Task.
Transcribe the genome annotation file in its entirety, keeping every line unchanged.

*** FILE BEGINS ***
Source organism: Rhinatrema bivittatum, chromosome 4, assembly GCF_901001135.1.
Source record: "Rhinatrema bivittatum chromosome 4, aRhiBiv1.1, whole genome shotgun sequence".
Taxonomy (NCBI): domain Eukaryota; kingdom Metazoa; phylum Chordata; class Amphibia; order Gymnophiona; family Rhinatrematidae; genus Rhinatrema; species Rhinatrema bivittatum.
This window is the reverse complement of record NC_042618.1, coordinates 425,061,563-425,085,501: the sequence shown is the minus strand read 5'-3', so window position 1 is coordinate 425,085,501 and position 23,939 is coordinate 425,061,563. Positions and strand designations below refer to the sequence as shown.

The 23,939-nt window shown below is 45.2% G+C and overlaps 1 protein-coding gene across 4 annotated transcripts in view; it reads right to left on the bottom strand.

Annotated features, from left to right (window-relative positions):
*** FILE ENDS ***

Source organism: Rhinatrema bivittatum, chromosome 4, assembly GCF_901001135.1.
Source record: "Rhinatrema bivittatum chromosome 4, aRhiBiv1.1, whole genome shotgun sequence".
Taxonomy (NCBI): domain Eukaryota; kingdom Metazoa; phylum Chordata; class Amphibia; order Gymnophiona; family Rhinatrematidae; genus Rhinatrema; species Rhinatrema bivittatum.
This window is the reverse complement of record NC_042618.1, coordinates 425,061,563-425,085,501: the sequence shown is the minus strand read 5'-3', so window position 1 is coordinate 425,085,501 and position 23,939 is coordinate 425,061,563. Positions and strand designations below refer to the sequence as shown.

The 23,939-nt window shown below is 45.2% G+C and overlaps 1 protein-coding gene across 4 annotated transcripts in view; it reads right to left on the bottom strand.

Annotated features, from left to right (window-relative positions):